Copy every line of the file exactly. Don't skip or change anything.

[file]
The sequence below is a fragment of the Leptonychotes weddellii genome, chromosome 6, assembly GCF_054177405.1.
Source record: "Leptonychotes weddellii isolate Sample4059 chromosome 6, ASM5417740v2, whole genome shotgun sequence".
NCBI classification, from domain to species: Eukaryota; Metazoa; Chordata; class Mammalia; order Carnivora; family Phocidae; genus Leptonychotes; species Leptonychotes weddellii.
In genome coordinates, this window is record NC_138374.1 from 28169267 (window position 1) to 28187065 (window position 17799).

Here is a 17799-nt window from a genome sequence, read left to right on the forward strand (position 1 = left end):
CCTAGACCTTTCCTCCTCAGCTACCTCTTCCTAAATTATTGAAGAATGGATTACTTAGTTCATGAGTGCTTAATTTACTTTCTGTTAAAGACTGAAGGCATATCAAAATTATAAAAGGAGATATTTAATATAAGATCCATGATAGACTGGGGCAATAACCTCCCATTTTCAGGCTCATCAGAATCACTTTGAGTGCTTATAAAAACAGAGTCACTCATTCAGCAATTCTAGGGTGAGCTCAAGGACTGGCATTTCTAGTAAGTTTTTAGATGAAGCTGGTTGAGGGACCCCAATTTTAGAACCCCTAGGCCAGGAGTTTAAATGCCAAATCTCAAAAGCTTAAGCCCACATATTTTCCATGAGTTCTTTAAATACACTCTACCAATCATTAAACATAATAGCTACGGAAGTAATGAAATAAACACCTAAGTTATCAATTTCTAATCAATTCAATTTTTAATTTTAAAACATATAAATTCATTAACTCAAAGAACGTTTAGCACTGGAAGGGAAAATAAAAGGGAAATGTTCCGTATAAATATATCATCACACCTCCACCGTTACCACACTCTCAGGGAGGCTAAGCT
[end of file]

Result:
The sequence below is a fragment of the Leptonychotes weddellii genome, chromosome 6, assembly GCF_054177405.1.
Source record: "Leptonychotes weddellii isolate Sample4059 chromosome 6, ASM5417740v2, whole genome shotgun sequence".
NCBI classification, from domain to species: Eukaryota; Metazoa; Chordata; class Mammalia; order Carnivora; family Phocidae; genus Leptonychotes; species Leptonychotes weddellii.
In genome coordinates, this window is record NC_138374.1 from 28169267 (window position 1) to 28187065 (window position 17799).

Here is a 17799-nt window from a genome sequence, read left to right on the forward strand (position 1 = left end):
CCTAGACCTTTCCTCCTCAGCTACCTCTTCCTAAATTATTGAAGAATGGATTACTTAGTTCATGAGTGCTTAATTTACTTTCTGTTAAAGACTGAAGGCATATCAAAATTATAAAAGGAGATATTTAATATAAGATCCATGATAGACTGGGGCAATAACCTCCCATTTTCAGGCTCATCAGAATCACTTTGAGTGCTTATAAAAACAGAGTCACTCATTCAGCAATTCTAGGGTGAGCTCAAGGACTGGCATTTCTAGTAAGTTTTTAGATGAAGCTGGTTGAGGGACCCCAATTTTAGAACCCCTAGGCCAGGAGTTTAAATGCCAAATCTCAAAAGCTTAAGCCCACATATTTTCCATGAGTTCTTTAAATACACTCTACCAATCATTAAACATAATAGCTACGGAAGTAATGAAATAAACACCTAAGTTATCAATTTCTAATCAATTCAATTTTTAATTTTAAAACATATAAATTCATTAACTCAAAGAACGTTTAGCACTGGAAGGGAAAATAAAAGGGAAATGTTCCGTATAAATATATCATCACACCTCCACCGTTACCACACTCTCAGGGAGGCTAAGCT